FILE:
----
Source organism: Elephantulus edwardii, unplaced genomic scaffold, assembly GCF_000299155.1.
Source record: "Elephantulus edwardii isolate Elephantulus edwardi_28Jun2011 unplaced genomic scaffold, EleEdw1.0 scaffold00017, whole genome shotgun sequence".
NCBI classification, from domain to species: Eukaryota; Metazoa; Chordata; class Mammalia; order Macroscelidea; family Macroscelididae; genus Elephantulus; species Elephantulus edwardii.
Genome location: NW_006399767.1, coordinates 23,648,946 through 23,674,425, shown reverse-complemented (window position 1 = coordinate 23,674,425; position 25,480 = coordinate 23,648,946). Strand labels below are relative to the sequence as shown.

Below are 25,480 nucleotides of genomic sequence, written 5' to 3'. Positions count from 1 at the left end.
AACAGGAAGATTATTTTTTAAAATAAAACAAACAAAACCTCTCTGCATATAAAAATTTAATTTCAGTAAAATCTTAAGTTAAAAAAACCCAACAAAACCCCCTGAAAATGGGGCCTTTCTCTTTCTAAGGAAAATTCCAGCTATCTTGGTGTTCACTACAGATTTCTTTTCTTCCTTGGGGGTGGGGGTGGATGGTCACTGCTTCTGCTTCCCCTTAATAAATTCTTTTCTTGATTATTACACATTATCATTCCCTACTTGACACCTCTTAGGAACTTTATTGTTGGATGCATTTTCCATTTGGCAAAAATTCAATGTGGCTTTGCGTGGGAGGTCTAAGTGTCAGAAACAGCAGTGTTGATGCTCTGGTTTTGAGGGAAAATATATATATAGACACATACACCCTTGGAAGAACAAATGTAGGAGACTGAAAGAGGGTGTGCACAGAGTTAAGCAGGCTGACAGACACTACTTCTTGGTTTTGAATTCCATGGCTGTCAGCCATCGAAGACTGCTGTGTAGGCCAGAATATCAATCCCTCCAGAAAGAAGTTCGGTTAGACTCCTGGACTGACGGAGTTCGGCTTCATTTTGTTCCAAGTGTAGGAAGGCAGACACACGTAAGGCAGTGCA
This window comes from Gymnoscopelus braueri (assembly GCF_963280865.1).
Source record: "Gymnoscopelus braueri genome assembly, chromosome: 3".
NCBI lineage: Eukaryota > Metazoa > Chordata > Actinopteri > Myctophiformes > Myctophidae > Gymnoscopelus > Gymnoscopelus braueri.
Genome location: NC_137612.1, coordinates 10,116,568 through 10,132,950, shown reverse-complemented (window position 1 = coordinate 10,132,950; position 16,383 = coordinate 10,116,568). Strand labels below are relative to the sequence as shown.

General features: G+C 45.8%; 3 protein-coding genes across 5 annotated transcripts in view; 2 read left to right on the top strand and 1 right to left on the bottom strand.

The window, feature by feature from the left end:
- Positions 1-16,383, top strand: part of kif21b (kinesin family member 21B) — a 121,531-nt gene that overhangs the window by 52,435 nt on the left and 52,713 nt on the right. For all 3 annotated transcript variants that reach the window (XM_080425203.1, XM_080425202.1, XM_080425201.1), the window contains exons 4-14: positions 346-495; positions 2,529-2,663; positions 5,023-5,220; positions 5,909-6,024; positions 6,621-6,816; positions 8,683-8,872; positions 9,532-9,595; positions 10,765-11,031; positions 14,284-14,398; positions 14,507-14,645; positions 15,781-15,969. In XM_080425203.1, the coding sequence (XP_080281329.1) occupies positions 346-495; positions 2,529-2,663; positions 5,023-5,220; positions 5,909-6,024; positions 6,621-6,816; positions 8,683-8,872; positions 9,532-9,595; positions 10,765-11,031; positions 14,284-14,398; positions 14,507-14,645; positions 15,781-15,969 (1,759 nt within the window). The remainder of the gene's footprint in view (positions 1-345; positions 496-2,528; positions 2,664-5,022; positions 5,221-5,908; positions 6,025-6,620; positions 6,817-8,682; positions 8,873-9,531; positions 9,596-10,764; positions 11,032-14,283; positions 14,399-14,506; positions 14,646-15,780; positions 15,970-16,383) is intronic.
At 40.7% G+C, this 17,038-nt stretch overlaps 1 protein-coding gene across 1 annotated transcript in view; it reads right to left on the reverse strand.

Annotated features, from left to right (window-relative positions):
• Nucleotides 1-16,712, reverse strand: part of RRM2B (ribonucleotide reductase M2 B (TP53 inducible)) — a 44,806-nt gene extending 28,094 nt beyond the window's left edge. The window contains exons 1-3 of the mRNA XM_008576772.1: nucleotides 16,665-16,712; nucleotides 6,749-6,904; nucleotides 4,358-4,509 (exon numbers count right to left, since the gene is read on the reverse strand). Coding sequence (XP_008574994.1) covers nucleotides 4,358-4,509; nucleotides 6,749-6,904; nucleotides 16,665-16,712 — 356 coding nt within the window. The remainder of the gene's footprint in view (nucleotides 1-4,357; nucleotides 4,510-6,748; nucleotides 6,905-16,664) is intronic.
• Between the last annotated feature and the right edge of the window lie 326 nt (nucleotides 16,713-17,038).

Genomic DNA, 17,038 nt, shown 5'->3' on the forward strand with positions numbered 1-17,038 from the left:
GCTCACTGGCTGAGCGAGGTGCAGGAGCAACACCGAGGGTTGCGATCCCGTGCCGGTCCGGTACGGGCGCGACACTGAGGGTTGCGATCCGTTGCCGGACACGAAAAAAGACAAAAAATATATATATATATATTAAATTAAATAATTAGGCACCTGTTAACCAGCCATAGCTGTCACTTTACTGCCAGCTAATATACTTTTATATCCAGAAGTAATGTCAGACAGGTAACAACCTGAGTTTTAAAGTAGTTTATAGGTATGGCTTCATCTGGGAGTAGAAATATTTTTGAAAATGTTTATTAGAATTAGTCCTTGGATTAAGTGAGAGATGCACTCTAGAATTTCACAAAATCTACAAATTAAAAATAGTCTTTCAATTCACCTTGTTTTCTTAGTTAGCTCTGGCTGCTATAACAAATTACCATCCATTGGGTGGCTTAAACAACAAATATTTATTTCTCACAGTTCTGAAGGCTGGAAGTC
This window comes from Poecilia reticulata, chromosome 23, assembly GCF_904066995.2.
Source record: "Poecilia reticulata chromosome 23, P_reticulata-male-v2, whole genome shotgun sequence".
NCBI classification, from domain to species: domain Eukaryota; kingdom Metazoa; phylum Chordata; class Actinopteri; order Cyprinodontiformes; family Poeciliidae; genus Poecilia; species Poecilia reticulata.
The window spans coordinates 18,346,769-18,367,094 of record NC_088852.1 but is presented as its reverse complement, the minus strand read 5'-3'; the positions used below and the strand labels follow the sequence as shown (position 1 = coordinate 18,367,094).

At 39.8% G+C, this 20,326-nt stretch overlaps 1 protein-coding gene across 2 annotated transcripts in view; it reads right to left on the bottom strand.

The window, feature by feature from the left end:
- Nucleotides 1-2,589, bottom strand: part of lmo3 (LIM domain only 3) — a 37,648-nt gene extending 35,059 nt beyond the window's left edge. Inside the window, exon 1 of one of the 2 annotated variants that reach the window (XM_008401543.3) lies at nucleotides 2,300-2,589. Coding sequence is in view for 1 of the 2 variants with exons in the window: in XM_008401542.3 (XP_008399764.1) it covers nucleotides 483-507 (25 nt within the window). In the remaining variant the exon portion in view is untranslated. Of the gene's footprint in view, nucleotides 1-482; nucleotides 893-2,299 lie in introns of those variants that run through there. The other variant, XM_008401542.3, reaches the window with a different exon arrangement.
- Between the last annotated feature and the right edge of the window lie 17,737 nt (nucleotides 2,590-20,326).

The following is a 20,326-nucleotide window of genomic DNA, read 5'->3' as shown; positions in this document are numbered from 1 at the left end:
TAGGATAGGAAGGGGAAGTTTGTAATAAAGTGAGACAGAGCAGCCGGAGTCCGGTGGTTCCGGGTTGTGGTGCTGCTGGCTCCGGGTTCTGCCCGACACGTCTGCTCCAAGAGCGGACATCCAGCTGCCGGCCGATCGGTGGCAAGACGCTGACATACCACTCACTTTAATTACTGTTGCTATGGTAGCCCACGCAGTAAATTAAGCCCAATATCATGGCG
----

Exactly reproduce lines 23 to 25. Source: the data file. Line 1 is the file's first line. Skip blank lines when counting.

The window spans coordinates 18,346,769-18,367,094 of record NC_088852.1 but is presented as its reverse complement, the minus strand read 5'-3'; the positions used below and the strand labels follow the sequence as shown (position 1 = coordinate 18,367,094).

At 39.8% G+C, this 20,326-nt stretch overlaps 1 protein-coding gene across 2 annotated transcripts in view; it reads right to left on the bottom strand.

The window, feature by feature from the left end: